Engineering Design and Innovation Scholars Program

NSF Logo.

Funded by the National Science Foundation (NSF) Scholarships for Science, Technology, Engineering and Mathematics (S-STEM)

Collage of 4 images showing various students working on projects outside of the classroom in the local community.

The School of Engineering and Applied Sciences aims to provide scholarships for academically talented students from low-income backgrounds interested in effecting positive change in the world as Engineering Design and Innovation (EDI) scholars.

The EDI Scholars Program, funded by an NSF S-STEM grant, provides students the opportunity to be part of a hands-on, community-based cohort of scholars who will learn how to put social justice theory into practice in STEM fields. As EDI scholars, students will solve complex societal problems through engineering and computing projects. 

On this page:

Program overview

The EDI Scholars Program's main goals are:

  1. to improve the local community by integrating student expertise as we solve community problems;
  2. to improve the learning experiences of low-income students with academic ability or potential to pursue successful careers in promising STEM fields.

Ultimately, NSF S-STEM programs seek to increase the number of academically promising low-income students who graduate with a STEM degree and contribute to the American innovation economy with their STEM knowledge. 

Scholar benefits
  • Award of up to $10,000 per year* 
  • Cohort membership and support
  • Faculty mentoring
  • Professional development
  • Experiential learning
  • Paid research opportunities

*Up to $10,000 annually for up to four years for undergraduates and up to two years for MS students

Become an EDI scholar

As a part of this program, you’ll join a cohort of students committed to social change. With faculty mentors, a professional development series to introduce you to the needs of local community partners, and a funded summer research project, you will have the opportunity to apply your engineering expertise to local community problems. These projects might include:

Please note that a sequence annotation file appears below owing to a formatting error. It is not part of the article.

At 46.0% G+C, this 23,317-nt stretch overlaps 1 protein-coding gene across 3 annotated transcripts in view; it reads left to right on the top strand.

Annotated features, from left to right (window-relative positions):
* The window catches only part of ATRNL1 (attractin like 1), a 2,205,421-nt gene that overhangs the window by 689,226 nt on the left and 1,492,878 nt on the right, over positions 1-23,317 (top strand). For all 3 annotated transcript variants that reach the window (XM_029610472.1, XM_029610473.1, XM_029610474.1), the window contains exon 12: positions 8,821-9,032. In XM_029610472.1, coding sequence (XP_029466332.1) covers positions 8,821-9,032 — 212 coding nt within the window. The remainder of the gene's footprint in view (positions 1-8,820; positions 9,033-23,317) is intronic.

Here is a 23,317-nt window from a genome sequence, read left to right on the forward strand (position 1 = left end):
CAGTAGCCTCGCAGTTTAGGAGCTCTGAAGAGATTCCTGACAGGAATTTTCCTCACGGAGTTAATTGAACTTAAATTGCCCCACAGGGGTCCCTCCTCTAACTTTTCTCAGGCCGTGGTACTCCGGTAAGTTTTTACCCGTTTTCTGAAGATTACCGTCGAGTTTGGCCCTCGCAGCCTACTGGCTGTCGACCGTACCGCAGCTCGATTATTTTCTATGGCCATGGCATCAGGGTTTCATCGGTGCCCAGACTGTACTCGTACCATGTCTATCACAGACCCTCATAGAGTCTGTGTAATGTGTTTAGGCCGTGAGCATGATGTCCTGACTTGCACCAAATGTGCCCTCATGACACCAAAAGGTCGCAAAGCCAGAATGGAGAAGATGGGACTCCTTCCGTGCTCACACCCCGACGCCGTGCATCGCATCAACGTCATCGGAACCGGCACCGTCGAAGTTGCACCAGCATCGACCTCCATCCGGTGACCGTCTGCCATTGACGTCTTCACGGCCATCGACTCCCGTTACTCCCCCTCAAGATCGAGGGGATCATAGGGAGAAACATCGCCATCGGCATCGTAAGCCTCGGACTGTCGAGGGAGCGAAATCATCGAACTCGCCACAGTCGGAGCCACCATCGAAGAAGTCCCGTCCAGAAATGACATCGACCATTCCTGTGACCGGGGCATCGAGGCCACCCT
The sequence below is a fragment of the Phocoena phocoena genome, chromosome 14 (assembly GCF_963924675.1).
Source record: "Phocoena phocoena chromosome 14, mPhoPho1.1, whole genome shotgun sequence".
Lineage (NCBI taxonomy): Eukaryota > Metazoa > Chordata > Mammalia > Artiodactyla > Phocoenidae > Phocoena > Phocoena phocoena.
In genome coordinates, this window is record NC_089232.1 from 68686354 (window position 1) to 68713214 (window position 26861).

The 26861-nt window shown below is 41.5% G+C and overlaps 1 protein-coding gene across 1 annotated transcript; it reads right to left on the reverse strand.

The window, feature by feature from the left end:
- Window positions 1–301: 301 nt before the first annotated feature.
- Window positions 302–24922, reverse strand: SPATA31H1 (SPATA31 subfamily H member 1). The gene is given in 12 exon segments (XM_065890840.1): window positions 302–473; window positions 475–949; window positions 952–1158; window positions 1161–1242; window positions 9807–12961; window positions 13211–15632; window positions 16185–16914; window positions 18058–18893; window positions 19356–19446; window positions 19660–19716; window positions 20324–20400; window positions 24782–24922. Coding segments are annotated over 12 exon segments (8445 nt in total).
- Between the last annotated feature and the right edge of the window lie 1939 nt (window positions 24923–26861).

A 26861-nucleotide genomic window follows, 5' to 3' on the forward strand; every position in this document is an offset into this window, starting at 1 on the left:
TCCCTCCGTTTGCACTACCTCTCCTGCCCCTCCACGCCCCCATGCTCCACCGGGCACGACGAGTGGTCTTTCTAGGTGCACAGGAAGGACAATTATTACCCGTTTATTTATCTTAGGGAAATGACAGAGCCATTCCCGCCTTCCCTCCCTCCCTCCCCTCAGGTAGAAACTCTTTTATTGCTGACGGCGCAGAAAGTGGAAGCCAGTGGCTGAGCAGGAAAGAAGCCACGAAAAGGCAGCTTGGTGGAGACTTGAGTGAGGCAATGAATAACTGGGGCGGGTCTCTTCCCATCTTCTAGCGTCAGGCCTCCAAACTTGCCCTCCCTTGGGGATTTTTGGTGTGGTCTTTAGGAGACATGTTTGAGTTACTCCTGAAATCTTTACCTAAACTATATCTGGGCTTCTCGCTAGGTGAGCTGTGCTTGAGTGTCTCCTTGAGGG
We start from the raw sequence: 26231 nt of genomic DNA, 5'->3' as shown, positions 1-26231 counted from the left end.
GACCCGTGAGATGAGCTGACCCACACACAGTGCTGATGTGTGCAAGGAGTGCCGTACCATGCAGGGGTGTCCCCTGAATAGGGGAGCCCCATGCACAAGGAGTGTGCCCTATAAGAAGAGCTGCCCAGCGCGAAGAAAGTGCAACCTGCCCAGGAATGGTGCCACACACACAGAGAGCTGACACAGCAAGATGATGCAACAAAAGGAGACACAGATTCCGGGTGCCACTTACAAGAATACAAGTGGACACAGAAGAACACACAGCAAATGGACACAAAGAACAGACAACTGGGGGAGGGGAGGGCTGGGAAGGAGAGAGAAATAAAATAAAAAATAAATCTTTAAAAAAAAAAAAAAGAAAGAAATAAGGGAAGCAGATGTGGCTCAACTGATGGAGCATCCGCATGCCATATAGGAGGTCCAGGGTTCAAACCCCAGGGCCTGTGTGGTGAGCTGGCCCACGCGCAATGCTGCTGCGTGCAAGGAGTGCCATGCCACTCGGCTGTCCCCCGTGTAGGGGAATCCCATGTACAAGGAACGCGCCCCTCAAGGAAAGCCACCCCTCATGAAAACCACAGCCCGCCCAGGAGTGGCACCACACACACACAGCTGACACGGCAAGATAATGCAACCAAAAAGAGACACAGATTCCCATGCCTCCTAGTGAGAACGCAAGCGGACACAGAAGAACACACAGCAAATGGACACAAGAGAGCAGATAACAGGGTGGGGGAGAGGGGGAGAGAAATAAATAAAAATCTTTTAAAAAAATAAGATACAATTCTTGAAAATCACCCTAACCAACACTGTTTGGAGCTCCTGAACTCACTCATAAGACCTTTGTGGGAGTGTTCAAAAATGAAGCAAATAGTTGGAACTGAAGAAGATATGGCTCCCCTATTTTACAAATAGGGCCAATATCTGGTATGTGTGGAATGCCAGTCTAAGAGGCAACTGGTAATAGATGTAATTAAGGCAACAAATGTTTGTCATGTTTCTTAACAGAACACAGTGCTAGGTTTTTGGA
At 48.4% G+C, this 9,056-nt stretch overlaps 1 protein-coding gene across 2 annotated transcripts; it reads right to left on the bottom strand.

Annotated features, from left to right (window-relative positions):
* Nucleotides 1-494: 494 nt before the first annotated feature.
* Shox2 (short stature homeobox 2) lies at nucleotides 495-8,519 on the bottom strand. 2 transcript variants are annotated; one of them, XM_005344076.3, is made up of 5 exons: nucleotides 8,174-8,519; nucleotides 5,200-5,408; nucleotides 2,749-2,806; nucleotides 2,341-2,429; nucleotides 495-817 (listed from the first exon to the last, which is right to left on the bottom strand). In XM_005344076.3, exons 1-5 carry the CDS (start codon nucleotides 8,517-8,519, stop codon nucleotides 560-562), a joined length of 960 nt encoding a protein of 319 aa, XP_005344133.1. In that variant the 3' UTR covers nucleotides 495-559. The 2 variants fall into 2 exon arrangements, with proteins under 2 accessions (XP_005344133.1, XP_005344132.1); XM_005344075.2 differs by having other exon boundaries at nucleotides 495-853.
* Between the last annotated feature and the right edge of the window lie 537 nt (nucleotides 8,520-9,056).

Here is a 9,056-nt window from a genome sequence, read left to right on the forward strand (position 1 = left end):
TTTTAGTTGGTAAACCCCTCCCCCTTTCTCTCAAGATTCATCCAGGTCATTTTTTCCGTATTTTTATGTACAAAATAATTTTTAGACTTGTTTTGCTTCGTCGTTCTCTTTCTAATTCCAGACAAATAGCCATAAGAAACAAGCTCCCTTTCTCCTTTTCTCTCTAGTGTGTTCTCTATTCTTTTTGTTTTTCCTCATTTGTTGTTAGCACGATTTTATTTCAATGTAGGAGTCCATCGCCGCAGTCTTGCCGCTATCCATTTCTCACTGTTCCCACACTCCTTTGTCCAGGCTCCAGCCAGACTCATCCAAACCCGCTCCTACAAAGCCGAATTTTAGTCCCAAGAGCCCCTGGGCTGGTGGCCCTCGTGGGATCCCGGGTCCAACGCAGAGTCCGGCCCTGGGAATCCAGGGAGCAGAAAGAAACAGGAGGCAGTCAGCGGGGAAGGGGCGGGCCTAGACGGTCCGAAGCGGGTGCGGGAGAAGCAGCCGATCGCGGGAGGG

• Working to understand the impact of environmental injustice on community health;
  • Understanding how to build a racially just approach to developing an application for a company;
  • Developing an equitable and inclusive approach to replacing lead pipes in the local community.

Eligible undergraduate students will receive up to $10,000 annually for up to four years. Master's students will receive up to $10,000 annually for up to two years. Community partners may include the United Way of Buffalo & Erie CountyJericho Road Community Health Center, FeedMore WNY, and PUSH Buffalo, among others.

Eligibility requirements

To be eligible, students must be entering their first year of either an undergraduate degree program or Master's degree program. Master's students can be from the Engineering Science MS program or the Biomedical Engineering MS program. Students must also be:

  • Full-time students in the School of Engineering and Applied Sciences;
  • Eligible for a Pell Grant;
  • U.S. citizens or permanent residents;
  • Interested in projects that demonstrate engineering or computing for social good.
The undergraduate application is now open!

New undergraduate students and prospective undergraduates who were recently accepted to the UB School of Engineering and Applied Sciences are encouraged to apply by March 15, 2023.

How to apply

Eligible undergraduate students should complete an Undergraduate EDI Scholarship Application. Finalists will be interviewed to ascertain motivation, leadership, determination, and persistence.

The master's application is not open at this time but is expected to open next fall.

If you have any questions about the EDI Scholars Program, email us at

Meet the UB S-STEM team

Become a community partner

UB is looking for national and local non-profit organizations, NGOs, local small businesses, startups and entrepreneurs to partner with our EDI scholars. Contact Harrison Kelly to learn more about becoming a community partner.